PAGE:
Finding New Ways to Provide Parks and Recreation Amenities

Subsection of Annual Privatization Report 2013: Local Government Privatization

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Finding New Ways to Provide Parks and Recreation Amenities

Increasingly, communities are looking to public-private partnerships that go beyond traditional outsourcing to improve the operation and maintenance of amenities like zoos, theaters and farmers markets. The following series of 2012 case studies highlights discussion of this policy tool at the state and local level across the United States.

North Carolina Zoo: North Carolina lawmakers considered a bill (HB 12-958) that would turn operations of the 2,000-acre, state-owned North Carolina Zoo over to the private sector. Lawmakers are considering a partnership because the zoo has approximately $30 million in deferred maintenance, and has consistently been underfunded over the past 15-20 years.1 The bill would have also reduced public operating subsidies, allowed the zoo to generate more revenue, encouraged increased private donations and provided funding for the transition.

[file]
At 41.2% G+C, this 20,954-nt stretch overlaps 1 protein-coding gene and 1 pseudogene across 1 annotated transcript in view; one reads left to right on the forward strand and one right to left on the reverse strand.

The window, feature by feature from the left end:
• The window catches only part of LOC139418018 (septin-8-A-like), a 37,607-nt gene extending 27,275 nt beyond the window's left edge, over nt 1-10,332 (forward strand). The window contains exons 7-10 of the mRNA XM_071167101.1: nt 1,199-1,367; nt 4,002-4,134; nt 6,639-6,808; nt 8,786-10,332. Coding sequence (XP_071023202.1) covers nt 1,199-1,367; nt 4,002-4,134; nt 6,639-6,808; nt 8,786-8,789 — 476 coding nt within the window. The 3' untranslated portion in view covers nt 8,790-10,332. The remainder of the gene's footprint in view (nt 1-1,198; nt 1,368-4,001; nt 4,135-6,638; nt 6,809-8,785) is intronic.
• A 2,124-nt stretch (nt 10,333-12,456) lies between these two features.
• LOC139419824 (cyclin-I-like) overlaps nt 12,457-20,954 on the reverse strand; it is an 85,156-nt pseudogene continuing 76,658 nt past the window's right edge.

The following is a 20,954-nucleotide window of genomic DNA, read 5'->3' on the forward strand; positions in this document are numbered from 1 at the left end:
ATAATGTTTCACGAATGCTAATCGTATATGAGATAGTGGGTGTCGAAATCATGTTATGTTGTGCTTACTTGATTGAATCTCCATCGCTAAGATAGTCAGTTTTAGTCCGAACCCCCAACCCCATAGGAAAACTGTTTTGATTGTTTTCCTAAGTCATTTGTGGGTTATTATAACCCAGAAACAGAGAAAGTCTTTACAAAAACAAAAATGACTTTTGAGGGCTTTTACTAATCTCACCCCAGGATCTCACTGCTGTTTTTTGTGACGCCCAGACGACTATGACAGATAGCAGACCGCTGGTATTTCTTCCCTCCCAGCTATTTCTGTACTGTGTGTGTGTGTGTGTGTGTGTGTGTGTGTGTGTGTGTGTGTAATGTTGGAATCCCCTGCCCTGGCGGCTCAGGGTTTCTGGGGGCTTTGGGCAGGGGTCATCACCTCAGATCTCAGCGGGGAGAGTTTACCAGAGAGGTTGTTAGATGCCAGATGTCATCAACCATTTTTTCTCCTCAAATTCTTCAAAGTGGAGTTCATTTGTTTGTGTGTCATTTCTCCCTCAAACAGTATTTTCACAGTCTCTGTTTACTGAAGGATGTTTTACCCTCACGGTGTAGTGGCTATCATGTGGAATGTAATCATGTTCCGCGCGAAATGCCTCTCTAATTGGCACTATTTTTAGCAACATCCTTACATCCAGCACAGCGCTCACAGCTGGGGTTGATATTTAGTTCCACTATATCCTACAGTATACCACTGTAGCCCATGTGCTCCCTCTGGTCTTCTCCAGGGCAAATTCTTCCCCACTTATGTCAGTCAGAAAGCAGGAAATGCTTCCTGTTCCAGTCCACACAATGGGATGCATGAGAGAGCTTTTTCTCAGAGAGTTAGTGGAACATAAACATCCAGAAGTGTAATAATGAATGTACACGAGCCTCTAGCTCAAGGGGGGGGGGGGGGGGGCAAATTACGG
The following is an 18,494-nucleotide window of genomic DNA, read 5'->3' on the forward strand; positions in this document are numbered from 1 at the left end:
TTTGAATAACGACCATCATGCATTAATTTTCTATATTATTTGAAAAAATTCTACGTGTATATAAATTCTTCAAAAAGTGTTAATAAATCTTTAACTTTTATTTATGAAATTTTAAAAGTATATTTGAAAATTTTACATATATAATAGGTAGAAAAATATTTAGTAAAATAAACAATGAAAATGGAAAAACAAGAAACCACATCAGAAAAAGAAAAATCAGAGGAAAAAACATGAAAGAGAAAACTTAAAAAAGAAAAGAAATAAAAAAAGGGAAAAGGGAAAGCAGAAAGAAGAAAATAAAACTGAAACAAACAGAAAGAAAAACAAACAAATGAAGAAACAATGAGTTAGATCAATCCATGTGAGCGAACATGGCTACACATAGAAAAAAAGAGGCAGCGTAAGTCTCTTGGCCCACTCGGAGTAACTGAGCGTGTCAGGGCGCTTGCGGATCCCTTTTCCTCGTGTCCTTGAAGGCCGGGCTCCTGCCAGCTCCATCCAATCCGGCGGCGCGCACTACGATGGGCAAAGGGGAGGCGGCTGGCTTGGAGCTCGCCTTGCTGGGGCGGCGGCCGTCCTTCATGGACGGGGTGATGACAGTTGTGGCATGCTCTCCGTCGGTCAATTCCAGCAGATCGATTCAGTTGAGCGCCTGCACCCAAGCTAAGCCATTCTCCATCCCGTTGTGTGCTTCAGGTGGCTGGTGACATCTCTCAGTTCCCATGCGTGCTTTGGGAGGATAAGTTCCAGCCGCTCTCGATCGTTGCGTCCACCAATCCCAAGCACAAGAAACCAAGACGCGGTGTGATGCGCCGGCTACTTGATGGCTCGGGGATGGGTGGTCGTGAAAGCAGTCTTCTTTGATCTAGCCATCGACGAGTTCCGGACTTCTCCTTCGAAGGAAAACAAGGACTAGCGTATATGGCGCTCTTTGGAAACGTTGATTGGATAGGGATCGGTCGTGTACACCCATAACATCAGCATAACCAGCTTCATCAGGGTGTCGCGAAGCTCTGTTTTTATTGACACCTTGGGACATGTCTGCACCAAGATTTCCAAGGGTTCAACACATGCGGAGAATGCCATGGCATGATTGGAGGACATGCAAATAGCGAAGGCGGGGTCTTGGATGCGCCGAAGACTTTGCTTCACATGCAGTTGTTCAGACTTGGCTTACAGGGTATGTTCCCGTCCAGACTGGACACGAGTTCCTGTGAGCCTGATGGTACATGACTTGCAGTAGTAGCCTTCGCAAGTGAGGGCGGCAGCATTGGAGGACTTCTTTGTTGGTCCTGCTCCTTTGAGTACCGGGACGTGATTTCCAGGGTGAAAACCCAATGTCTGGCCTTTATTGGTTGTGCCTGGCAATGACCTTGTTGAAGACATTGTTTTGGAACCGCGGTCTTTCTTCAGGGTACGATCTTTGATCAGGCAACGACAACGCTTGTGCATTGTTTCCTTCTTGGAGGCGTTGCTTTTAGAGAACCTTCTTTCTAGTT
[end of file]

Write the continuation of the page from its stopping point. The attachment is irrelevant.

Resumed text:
Specifically, HB 12-958 sought to transfer operations and maintenance duties to the North Carolina Zoological Society for 25 years in exchange for the following support:

  • $10 million annual operating subsidy;
  • $30 million in deferred maintenance, through six $5 million payments; and
  • $3.2 million in transition costs.2

The bill ultimately failed last session, but it will be discussed again in 2013 according to Representative Tom Moffitt, an Asheville Republican. Terms similar to HB 12-958 will likely be included in the 2013 reincarnation of this bill.3

Los Angeles Zoo: After years of discussion, and outright support from Los Angeles Mayor Antonio Villaraigosa’s administration, the city abandoned plans to implement a public-private partnership for the Los Angeles Zoo. Talks broke down in September amidst questions about how much autonomy the city would grant the Greater Los Angeles Zoo Association (GLAZA). The Los Angeles Business Journal reports that GLAZA wrote a letter to City Administrative Officer Miguel Santana explaining, “existing city policies and regulations made it too difficult for a private operator to function.”4

It is unclear what the city will do with the zoo in the face of ongoing fiscal woes. Last year the 1,100-acre zoo cost Angelenos $17.5 million. City officials estimate a $216 million deficit this year, following four years of deficits adding up to over $1 billion. Meanwhile the zoo has raised ticket prices five times over the last five years.5